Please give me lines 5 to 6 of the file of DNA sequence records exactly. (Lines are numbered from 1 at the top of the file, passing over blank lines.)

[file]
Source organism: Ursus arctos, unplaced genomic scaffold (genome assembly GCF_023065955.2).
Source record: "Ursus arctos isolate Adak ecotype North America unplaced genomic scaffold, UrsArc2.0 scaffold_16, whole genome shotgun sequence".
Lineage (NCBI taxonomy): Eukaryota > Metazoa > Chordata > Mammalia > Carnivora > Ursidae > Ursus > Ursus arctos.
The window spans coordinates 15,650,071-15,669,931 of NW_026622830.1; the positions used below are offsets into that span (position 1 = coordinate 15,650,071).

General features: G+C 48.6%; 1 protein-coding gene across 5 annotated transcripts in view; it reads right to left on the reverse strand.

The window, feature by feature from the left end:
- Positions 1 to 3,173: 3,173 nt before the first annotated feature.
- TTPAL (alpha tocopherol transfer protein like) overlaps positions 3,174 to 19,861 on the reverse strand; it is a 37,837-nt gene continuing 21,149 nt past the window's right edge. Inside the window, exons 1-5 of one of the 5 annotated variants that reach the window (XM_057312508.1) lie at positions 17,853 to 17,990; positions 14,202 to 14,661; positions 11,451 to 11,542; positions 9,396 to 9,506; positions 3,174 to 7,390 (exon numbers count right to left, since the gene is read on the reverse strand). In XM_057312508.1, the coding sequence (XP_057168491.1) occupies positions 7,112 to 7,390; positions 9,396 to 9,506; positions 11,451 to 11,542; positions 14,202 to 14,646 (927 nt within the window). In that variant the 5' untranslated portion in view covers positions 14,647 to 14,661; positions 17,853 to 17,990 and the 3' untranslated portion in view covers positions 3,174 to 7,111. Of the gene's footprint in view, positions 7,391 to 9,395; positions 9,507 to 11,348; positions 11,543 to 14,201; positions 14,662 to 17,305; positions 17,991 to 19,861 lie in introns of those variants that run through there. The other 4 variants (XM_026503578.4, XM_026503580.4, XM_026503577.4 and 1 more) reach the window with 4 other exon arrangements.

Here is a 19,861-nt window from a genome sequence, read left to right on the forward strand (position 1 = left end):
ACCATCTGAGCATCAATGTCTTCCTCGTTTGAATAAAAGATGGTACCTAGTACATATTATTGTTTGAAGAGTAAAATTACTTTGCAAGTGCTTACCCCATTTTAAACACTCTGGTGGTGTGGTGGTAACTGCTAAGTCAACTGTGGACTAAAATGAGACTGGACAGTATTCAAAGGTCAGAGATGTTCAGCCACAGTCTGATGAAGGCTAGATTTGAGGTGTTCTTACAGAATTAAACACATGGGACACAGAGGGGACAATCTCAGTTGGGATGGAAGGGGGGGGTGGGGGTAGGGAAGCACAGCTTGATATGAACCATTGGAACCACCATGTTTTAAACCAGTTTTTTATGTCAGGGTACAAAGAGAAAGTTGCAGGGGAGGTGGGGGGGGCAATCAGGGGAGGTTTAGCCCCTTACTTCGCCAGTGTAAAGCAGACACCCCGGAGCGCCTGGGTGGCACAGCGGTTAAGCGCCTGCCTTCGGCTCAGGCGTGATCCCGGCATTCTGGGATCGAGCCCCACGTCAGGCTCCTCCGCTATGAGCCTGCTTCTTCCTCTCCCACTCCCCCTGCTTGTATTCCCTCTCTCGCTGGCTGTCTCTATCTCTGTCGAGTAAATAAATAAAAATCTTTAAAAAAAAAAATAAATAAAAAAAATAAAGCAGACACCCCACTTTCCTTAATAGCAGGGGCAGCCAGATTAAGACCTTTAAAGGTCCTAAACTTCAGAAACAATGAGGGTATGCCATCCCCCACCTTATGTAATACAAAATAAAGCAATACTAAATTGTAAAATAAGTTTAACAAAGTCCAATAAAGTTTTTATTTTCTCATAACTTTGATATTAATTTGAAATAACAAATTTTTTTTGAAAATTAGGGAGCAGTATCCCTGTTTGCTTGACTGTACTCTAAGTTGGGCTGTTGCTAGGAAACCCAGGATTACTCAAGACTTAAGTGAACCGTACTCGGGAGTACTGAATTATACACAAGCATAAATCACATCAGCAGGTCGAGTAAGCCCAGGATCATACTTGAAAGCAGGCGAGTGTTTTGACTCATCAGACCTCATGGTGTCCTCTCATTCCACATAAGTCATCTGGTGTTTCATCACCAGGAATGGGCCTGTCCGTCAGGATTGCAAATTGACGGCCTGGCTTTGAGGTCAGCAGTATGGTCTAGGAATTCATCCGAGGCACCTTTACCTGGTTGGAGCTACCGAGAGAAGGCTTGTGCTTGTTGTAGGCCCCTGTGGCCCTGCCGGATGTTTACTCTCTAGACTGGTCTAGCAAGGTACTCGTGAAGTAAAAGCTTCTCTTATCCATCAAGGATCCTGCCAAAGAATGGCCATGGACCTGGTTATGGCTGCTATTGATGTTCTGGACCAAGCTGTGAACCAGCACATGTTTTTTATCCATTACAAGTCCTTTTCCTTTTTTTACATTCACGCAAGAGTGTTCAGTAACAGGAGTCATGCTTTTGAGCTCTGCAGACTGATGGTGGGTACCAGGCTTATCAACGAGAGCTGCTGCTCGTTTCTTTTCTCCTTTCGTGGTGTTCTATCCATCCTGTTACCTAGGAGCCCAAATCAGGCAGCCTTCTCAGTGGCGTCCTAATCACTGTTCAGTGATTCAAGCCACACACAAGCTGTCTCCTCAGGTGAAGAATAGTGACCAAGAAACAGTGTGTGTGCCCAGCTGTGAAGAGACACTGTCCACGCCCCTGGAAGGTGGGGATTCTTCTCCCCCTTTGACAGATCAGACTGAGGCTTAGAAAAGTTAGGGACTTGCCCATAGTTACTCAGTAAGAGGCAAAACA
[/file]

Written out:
General features: G+C 48.6%; 1 protein-coding gene across 5 annotated transcripts in view; it reads right to left on the reverse strand.

The window, feature by feature from the left end: